Review: Superbly acted ‘Green Book’ makes its case for being a new holiday classic

There is feel-good familiarity to the big-hearted “Green Book,” so much so it’s bound to become a cable-network holiday favorite airing in between constant showings of “A Christmas Story” and “Law & Order” marathons.

Directed by Peter Farrelly, the comedy-drama dabbles in humor and weighty matters equally well in tackling the prejudice of the Jim Crow South – and the initial intolerance of two very different men who find common ground, learn from one another and form a close friendship on a musical road trip.

“Green Book” (★★★½ out of four; rated PG-13; in select cities Friday including New York, Los Angeles, Atlanta, Washington and Chicago; nationwide Nov. 21) offers shades of “The Odd Couple,” “Planes, Trains and Automobiles” and a race-flipped “Driving Miss Daisy.” But it’s the master class put on by Viggo Mortensen and Mahershala Ali that powers this moving and often hilarious work and gives it mass appeal.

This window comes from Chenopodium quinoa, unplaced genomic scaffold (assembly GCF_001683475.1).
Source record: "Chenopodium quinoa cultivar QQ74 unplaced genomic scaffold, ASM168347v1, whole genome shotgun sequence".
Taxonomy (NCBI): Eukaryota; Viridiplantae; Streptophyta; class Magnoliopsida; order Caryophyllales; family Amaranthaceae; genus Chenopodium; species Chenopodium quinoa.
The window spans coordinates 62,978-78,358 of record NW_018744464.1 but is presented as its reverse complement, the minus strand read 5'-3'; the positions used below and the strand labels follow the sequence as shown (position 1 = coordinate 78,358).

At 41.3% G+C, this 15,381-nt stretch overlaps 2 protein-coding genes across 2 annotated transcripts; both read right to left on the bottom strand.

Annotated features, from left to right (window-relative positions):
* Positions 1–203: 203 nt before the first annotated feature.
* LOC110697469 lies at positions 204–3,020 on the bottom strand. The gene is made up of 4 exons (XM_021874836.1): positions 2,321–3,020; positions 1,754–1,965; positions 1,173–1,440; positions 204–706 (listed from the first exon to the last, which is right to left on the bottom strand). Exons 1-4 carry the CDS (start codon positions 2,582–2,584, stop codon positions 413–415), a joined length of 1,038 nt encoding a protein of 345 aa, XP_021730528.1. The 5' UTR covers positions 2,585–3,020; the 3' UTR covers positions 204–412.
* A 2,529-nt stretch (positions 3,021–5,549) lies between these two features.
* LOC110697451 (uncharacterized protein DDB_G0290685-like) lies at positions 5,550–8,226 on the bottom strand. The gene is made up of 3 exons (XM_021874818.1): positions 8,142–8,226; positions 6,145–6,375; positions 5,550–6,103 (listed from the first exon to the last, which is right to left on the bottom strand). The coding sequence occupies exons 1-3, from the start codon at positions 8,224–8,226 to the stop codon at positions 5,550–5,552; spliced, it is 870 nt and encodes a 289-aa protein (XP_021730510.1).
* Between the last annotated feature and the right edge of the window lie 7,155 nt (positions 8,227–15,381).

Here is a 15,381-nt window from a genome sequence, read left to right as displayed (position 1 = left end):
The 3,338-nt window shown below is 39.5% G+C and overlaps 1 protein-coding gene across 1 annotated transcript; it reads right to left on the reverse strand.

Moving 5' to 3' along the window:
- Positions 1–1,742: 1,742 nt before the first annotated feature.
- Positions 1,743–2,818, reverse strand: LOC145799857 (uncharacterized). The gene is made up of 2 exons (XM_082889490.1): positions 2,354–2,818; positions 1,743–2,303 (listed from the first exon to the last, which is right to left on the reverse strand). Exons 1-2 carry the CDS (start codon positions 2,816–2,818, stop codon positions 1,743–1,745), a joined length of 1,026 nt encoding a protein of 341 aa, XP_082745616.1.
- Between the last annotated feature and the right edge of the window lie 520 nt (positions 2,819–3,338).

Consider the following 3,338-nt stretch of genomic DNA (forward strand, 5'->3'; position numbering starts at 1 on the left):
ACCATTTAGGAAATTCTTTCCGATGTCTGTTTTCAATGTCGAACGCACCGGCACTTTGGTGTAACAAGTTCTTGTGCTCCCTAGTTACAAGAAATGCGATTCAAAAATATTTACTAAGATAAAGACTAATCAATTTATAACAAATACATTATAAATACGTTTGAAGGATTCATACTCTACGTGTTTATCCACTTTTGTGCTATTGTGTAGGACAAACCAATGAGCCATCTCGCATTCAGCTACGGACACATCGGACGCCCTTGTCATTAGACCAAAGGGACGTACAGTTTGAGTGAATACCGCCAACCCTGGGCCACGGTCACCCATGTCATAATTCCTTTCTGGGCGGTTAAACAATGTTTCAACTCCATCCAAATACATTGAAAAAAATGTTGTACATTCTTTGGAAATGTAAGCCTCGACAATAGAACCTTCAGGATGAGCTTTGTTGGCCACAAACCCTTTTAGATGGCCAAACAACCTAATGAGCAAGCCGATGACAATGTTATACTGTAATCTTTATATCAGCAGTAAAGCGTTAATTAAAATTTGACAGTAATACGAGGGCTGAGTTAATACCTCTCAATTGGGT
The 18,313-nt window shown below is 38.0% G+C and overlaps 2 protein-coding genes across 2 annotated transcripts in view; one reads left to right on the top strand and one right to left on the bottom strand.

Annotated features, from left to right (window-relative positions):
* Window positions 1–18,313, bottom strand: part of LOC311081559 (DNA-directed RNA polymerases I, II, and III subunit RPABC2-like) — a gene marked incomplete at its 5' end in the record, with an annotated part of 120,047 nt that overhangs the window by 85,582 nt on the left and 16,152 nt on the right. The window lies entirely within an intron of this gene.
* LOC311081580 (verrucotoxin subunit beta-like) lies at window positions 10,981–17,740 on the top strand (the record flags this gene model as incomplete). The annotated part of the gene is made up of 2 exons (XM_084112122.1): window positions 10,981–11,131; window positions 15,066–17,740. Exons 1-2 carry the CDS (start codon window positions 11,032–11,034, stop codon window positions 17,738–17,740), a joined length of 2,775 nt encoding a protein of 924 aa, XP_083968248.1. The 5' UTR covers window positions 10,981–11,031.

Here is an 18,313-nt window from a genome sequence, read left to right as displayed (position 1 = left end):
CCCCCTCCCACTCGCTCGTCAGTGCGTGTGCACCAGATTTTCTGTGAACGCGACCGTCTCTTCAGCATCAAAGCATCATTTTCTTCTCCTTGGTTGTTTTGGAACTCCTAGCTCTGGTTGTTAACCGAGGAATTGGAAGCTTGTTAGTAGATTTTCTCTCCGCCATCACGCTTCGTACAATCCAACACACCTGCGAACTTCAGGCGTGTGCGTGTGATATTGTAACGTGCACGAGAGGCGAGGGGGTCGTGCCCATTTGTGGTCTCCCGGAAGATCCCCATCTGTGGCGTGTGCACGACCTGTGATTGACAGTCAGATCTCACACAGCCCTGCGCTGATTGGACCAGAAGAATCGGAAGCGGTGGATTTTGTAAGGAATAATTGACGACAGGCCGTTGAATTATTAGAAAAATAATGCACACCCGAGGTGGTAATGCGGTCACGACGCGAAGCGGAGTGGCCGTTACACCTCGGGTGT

In “Green Book,” based on a real-life episode in 1962, Italian-American tough guy Frank “Tony Lip” Vallelonga (Mortensen) is one of the best bouncers in New York City, doing odd jobs to provide for his family in the Bronx. Because of his reputation, he’s asked to be the driver – and a one-man security force – for Dr. Don Shirley (Ali), a renowned black classical pianist readying for a concert tour of the South.

Casually racist at first, Tony’s a little iffy on the gig for a few reasons – especially since it will keep him away from beloved wife Dolores (Linda Cardellini) and his family up until Christmas Day. But ultimately she gives her blessing (plus the money’s too good), and Tony and Doc embark on their journey in a Coupe de Ville, armed with “The Negro Motorist Green Book” to let them know what hotels, restaurants and businesses are friendly to African-Americans.

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